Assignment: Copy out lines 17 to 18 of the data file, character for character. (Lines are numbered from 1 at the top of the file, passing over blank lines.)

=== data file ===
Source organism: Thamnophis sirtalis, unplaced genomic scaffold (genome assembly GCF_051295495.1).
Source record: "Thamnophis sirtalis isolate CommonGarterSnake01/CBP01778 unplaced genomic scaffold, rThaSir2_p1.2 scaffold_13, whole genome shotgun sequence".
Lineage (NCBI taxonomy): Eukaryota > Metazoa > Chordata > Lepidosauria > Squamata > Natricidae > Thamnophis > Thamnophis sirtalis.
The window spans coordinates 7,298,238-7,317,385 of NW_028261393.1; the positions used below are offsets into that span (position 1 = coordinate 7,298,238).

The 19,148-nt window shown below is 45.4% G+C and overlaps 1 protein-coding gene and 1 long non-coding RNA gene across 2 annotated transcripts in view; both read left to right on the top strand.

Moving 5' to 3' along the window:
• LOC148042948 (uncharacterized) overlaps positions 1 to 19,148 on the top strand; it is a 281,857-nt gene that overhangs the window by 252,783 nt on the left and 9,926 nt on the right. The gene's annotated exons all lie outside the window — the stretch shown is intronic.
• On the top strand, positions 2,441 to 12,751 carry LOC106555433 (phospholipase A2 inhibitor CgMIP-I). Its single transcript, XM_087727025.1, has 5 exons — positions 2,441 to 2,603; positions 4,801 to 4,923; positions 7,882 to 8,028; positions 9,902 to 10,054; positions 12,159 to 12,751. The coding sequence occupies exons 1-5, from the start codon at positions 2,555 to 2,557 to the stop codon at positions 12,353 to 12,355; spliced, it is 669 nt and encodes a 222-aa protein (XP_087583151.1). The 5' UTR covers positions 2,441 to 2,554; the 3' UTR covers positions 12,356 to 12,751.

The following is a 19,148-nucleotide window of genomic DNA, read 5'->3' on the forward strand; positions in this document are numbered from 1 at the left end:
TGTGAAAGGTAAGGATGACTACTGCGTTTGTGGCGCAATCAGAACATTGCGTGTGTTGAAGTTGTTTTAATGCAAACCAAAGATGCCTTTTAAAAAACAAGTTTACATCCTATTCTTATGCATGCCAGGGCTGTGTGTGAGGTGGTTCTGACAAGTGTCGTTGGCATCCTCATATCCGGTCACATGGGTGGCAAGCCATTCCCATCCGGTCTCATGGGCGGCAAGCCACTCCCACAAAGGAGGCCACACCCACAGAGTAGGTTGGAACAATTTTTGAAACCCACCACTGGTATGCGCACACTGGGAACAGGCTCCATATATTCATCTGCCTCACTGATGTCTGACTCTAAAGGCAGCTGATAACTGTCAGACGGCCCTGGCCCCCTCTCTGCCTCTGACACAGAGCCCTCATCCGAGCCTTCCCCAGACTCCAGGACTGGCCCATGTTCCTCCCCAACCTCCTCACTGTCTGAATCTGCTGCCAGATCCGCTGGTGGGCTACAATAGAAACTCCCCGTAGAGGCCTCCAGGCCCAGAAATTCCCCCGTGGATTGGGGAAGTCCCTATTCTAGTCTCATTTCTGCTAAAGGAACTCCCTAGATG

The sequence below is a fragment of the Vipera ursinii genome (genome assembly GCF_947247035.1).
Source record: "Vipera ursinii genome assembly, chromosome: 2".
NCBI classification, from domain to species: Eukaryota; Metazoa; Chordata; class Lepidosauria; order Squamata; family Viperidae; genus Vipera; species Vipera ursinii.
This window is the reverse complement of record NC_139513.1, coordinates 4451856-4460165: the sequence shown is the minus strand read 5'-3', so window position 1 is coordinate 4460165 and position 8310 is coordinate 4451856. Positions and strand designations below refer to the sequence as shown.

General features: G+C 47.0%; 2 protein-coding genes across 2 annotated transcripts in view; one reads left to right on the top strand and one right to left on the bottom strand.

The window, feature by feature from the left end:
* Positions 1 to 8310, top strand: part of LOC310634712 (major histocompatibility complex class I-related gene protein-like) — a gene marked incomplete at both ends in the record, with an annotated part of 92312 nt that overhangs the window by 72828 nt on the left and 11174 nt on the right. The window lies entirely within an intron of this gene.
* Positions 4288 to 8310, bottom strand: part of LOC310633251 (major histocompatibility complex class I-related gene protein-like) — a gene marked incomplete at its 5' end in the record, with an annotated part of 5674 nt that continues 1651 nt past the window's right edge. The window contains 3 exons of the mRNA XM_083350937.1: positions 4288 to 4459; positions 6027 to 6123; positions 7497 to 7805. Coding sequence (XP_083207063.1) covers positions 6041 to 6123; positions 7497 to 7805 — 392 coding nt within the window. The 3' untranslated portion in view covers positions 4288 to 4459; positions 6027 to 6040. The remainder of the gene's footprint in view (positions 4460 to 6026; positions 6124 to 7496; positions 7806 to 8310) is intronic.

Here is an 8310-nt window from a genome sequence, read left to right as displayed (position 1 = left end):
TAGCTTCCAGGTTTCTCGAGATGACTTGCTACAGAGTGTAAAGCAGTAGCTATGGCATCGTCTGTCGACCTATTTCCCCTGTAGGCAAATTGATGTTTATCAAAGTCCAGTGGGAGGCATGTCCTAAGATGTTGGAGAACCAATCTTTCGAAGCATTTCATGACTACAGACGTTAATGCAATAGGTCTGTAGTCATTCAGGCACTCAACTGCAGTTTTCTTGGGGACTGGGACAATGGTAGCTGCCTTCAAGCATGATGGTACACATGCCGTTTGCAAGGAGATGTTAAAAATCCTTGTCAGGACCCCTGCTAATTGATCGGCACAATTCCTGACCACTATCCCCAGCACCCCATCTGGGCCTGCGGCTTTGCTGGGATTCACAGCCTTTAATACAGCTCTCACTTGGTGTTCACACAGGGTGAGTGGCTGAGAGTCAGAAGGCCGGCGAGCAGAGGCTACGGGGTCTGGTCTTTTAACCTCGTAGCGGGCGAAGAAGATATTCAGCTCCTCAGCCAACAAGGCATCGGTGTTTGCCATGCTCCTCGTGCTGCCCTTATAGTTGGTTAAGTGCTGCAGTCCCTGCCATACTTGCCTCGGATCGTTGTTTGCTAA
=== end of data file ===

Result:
* Positions 1 to 8310, top strand: part of LOC310634712 (major histocompatibility complex class I-related gene protein-like) — a gene marked incomplete at both ends in the record, with an annotated part of 92312 nt that overhangs the window by 72828 nt on the left and 11174 nt on the right. The window lies entirely within an intron of this gene.
* Positions 4288 to 8310, bottom strand: part of LOC310633251 (major histocompatibility complex class I-related gene protein-like) — a gene marked incomplete at its 5' end in the record, with an annotated part of 5674 nt that continues 1651 nt past the window's right edge. The window contains 3 exons of the mRNA XM_083350937.1: positions 4288 to 4459; positions 6027 to 6123; positions 7497 to 7805. Coding sequence (XP_083207063.1) covers positions 6041 to 6123; positions 7497 to 7805 — 392 coding nt within the window. The 3' untranslated portion in view covers positions 4288 to 4459; positions 6027 to 6040. The remainder of the gene's footprint in view (positions 4460 to 6026; positions 6124 to 7496; positions 7806 to 8310) is intronic.